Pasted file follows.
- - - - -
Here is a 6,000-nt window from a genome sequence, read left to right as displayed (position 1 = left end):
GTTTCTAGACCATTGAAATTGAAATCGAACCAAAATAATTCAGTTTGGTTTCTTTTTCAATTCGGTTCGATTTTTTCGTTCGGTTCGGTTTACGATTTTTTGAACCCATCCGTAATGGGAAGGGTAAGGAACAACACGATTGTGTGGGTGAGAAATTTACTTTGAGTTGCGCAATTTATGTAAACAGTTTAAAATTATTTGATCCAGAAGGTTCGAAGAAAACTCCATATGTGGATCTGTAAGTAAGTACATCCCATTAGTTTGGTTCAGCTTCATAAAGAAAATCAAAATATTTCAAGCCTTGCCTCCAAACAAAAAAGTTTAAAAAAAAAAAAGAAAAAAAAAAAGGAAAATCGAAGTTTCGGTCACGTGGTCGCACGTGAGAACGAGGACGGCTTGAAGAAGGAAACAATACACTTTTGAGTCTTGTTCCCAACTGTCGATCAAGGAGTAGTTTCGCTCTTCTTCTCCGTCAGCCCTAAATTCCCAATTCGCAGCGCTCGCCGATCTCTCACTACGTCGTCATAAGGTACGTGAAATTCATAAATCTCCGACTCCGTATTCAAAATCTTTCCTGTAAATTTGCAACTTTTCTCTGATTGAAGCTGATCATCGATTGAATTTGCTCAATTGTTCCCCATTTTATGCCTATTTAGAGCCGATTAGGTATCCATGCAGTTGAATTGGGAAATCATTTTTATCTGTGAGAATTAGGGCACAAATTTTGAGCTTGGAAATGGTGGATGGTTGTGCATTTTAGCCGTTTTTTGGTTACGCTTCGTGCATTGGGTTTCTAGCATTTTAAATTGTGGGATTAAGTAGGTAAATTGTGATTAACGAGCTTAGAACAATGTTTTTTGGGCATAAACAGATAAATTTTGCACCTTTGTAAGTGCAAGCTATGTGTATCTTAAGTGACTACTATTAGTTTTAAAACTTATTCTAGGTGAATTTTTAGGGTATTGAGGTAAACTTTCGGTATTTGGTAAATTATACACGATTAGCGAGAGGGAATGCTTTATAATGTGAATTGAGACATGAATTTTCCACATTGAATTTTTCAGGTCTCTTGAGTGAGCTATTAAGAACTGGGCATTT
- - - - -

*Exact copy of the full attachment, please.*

Here is a 6,000-nt window from a genome sequence, read left to right as displayed (position 1 = left end):
GTTTCTAGACCATTGAAATTGAAATCGAACCAAAATAATTCAGTTTGGTTTCTTTTTCAATTCGGTTCGATTTTTTCGTTCGGTTCGGTTTACGATTTTTTGAACCCATCCGTAATGGGAAGGGTAAGGAACAACACGATTGTGTGGGTGAGAAATTTACTTTGAGTTGCGCAATTTATGTAAACAGTTTAAAATTATTTGATCCAGAAGGTTCGAAGAAAACTCCATATGTGGATCTGTAAGTAAGTACATCCCATTAGTTTGGTTCAGCTTCATAAAGAAAATCAAAATATTTCAAGCCTTGCCTCCAAACAAAAAAGTTTAAAAAAAAAAAAGAAAAAAAAAAAGGAAAATCGAAGTTTCGGTCACGTGGTCGCACGTGAGAACGAGGACGGCTTGAAGAAGGAAACAATACACTTTTGAGTCTTGTTCCCAACTGTCGATCAAGGAGTAGTTTCGCTCTTCTTCTCCGTCAGCCCTAAATTCCCAATTCGCAGCGCTCGCCGATCTCTCACTACGTCGTCATAAGGTACGTGAAATTCATAAATCTCCGACTCCGTATTCAAAATCTTTCCTGTAAATTTGCAACTTTTCTCTGATTGAAGCTGATCATCGATTGAATTTGCTCAATTGTTCCCCATTTTATGCCTATTTAGAGCCGATTAGGTATCCATGCAGTTGAATTGGGAAATCATTTTTATCTGTGAGAATTAGGGCACAAATTTTGAGCTTGGAAATGGTGGATGGTTGTGCATTTTAGCCGTTTTTTGGTTACGCTTCGTGCATTGGGTTTCTAGCATTTTAAATTGTGGGATTAAGTAGGTAAATTGTGATTAACGAGCTTAGAACAATGTTTTTTGGGCATAAACAGATAAATTTTGCACCTTTGTAAGTGCAAGCTATGTGTATCTTAAGTGACTACTATTAGTTTTAAAACTTATTCTAGGTGAATTTTTAGGGTATTGAGGTAAACTTTCGGTATTTGGTAAATTATACACGATTAGCGAGAGGGAATGCTTTATAATGTGAATTGAGACATGAATTTTCCACATTGAATTTTTCAGGTCTCTTGAGTGAGCTATTAAGAACTGGGCATTT